Home sales in Alberta will continue to decline this year, according to an updated forecast from the Canadian Real Estate Association. The projections call for a total of 73,122 homes to trade hands over the course of 2023, marking a -13% drop from 2022’s total. However, as the impact of steeper mortgage rates starts to fade in 2024, buyer demand will rebound, with CREA calling for 79,856 sales that year – a 9.2% increase from 2023.

The average home price, meanwhile, will remain largely unchanged this year from last, coming in at $448,015 (0.1%). However, CREA expects this to increase by 6,8% to $478,485 next year, as buyers adjust to higher borrowing costs, and the Bank of Canada stabilizes its benchmark interest rate.


September 6, 2023: Bank of Canada announcement highlights

On September 6, 2023, the Bank of Canada announced that it would be maintaining its target for the overnight rate at 5.00%.

  • This rate hold will be welcome news to variable-rate holders and those with home equity lines of credit, who will be relieved to see their rates remain unchanged. Anyone looking to get a mortgage this fall will certainly be pleased as well.
  • Canadians with fixed-rate mortgages are not directly affected by this announcement, as they are tied to the bond market. However, the rate hold is unlikely to provoke a jump in bond yields, so fixed mortgage rates can be expected to remain stable. Anyone who is looking to buy a home should get a pre-approval to hold today’s rates for up to 120 days and protect themselves from any rate increases during this period.
  • The Bank’s accompanying commentary laid out a number of key economic indicators that supported a rate hold, but noted that inflation remained stubbornly high and above the Bank’s 2% target. The Bank reiterated its iron-clad commitment to reining in inflation, and did not rule out further rate hikes to do so if needed. As such, Canadians should continue to budget for possible future rate increases.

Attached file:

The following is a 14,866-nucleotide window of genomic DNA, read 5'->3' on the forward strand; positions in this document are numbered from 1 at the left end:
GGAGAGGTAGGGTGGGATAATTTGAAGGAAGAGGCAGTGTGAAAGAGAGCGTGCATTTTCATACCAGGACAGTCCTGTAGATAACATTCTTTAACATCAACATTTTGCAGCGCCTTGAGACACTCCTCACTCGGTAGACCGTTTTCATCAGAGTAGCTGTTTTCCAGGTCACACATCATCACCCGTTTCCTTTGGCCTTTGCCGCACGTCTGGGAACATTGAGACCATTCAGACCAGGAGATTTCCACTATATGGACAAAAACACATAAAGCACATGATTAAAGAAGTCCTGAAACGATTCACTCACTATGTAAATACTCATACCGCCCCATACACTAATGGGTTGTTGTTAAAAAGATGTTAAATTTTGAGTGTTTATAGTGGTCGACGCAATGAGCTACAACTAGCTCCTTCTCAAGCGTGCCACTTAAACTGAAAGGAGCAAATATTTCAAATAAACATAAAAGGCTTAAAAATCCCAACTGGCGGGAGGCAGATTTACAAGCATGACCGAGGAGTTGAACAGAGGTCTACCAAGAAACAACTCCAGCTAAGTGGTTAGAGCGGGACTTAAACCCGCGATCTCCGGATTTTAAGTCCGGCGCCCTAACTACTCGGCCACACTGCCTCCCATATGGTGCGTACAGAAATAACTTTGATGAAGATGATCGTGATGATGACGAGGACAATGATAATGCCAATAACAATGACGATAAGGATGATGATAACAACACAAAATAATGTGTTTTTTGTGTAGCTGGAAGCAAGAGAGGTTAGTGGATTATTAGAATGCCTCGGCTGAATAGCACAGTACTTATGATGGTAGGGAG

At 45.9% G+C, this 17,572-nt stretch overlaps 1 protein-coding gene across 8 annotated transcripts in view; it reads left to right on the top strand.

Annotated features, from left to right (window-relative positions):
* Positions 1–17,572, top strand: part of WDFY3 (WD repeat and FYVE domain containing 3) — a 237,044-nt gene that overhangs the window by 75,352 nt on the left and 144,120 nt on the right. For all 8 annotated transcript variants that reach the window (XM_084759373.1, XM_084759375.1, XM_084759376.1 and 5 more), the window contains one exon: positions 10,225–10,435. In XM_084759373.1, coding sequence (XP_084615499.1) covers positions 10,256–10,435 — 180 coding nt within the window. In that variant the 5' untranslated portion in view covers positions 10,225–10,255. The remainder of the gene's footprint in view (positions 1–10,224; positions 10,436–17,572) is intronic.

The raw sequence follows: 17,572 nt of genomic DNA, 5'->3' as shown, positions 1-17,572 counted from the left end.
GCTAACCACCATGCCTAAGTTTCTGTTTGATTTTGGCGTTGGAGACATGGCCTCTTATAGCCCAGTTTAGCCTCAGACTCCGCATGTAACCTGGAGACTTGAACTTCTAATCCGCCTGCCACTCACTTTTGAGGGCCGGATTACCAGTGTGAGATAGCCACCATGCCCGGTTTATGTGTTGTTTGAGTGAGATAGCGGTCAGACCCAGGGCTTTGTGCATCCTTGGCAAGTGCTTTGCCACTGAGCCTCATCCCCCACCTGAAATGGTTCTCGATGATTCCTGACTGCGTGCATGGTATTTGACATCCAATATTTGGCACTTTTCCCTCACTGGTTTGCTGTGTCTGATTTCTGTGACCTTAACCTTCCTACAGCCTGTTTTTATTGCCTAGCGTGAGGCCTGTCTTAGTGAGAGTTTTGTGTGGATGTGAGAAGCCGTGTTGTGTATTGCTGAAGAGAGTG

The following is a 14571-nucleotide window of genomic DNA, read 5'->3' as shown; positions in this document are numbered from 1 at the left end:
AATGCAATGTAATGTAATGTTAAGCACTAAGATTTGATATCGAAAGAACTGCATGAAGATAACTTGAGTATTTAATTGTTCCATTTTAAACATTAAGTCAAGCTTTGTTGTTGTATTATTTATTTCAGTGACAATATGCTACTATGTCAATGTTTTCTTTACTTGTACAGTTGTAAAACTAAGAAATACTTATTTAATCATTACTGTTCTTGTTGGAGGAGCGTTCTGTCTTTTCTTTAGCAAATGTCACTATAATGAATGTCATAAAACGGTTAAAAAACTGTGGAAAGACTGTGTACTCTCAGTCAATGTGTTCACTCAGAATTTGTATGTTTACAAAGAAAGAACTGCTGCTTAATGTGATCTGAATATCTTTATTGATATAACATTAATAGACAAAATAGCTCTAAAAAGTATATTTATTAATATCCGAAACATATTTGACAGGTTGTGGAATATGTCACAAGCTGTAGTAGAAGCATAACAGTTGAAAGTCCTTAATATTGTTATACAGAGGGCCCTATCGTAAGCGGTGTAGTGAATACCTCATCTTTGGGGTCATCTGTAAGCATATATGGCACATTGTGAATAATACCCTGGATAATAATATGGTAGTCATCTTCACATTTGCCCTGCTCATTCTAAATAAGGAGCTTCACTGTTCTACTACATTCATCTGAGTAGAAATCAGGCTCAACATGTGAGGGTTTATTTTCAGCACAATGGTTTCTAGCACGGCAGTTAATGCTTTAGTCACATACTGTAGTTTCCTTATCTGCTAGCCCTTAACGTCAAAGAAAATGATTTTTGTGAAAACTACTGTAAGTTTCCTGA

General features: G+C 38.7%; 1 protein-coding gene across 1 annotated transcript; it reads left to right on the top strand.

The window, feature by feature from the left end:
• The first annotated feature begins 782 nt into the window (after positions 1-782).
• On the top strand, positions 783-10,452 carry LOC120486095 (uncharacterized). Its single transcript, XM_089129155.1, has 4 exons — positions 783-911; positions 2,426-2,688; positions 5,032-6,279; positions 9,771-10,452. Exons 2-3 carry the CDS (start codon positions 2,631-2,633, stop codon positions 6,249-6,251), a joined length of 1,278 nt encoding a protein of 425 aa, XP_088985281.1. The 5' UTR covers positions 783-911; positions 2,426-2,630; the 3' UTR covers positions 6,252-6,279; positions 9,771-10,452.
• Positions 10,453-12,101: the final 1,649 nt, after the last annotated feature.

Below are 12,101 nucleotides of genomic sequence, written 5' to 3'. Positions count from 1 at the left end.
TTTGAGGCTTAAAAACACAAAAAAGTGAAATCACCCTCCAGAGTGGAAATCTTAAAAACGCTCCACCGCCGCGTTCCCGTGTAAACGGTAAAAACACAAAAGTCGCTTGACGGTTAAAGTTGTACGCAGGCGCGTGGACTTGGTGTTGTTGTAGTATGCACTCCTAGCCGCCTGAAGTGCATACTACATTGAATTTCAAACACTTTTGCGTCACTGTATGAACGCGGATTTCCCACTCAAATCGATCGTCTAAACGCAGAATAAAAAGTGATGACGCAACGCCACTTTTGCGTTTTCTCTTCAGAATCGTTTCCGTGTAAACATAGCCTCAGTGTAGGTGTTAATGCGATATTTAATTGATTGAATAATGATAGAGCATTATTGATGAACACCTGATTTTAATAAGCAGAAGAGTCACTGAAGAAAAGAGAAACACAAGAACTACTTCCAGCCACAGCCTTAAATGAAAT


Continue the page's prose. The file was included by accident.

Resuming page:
How do I get the best mortgage rate in Alberta?

Alberta’s lucrative oil and gas industry, among other draws, beckons thousands of Canadians to move there every year. As such, it’s no surprise that it’s also home to a thriving mortgage industry, with numerous lenders vying for your business. In addition to the Big 5 Banks and other national banks and credit unions, Alberta is home to a number of its own financial institutions headquartered there, including ATB Financial, Canadian Western Bank and Servus Credit Union. Numerous smaller banks, credit unions and mortgage brokerages are also players in the Alberta market. The best mortgage rates in Alberta are in the table above, updated in real-time.

However, the lowest rate is not always the best rate for you - your ideal mortgage is one that meets your needs and best fits your financial situation. Be sure to shop around between lenders and consult with a mortgage broker. They can help you navigate the different mortgage products available, and can provide you with expert, personalized advice on the pros and cons of each, all at no cost to you.